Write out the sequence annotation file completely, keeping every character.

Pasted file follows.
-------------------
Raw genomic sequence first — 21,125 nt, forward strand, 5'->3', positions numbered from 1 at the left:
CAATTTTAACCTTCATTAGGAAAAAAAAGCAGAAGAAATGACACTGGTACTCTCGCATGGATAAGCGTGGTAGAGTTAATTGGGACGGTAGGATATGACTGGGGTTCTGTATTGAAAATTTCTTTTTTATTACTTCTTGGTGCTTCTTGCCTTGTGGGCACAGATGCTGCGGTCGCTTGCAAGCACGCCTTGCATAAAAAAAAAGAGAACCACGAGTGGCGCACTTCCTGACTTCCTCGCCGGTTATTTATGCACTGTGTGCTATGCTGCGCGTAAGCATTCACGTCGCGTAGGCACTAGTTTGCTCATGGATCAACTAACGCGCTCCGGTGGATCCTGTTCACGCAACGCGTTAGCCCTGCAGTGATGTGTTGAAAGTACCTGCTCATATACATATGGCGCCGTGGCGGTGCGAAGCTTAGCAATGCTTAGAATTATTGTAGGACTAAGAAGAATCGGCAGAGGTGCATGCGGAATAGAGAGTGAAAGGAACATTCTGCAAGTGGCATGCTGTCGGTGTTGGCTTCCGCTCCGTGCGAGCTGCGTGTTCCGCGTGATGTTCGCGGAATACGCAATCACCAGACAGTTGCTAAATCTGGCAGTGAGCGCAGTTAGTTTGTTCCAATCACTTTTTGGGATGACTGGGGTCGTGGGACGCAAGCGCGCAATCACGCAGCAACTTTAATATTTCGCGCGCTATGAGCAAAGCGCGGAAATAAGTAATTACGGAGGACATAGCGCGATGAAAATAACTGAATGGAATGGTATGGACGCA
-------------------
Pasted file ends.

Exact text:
Raw genomic sequence first — 21,125 nt, forward strand, 5'->3', positions numbered from 1 at the left:
CAATTTTAACCTTCATTAGGAAAAAAAAGCAGAAGAAATGACACTGGTACTCTCGCATGGATAAGCGTGGTAGAGTTAATTGGGACGGTAGGATATGACTGGGGTTCTGTATTGAAAATTTCTTTTTTATTACTTCTTGGTGCTTCTTGCCTTGTGGGCACAGATGCTGCGGTCGCTTGCAAGCACGCCTTGCATAAAAAAAAAGAGAACCACGAGTGGCGCACTTCCTGACTTCCTCGCCGGTTATTTATGCACTGTGTGCTATGCTGCGCGTAAGCATTCACGTCGCGTAGGCACTAGTTTGCTCATGGATCAACTAACGCGCTCCGGTGGATCCTGTTCACGCAACGCGTTAGCCCTGCAGTGATGTGTTGAAAGTACCTGCTCATATACATATGGCGCCGTGGCGGTGCGAAGCTTAGCAATGCTTAGAATTATTGTAGGACTAAGAAGAATCGGCAGAGGTGCATGCGGAATAGAGAGTGAAAGGAACATTCTGCAAGTGGCATGCTGTCGGTGTTGGCTTCCGCTCCGTGCGAGCTGCGTGTTCCGCGTGATGTTCGCGGAATACGCAATCACCAGACAGTTGCTAAATCTGGCAGTGAGCGCAGTTAGTTTGTTCCAATCACTTTTTGGGATGACTGGGGTCGTGGGACGCAAGCGCGCAATCACGCAGCAACTTTAATATTTCGCGCGCTATGAGCAAAGCGCGGAAATAAGTAATTACGGAGGACATAGCGCGATGAAAATAACTGAATGGAATGGTATGGACGCA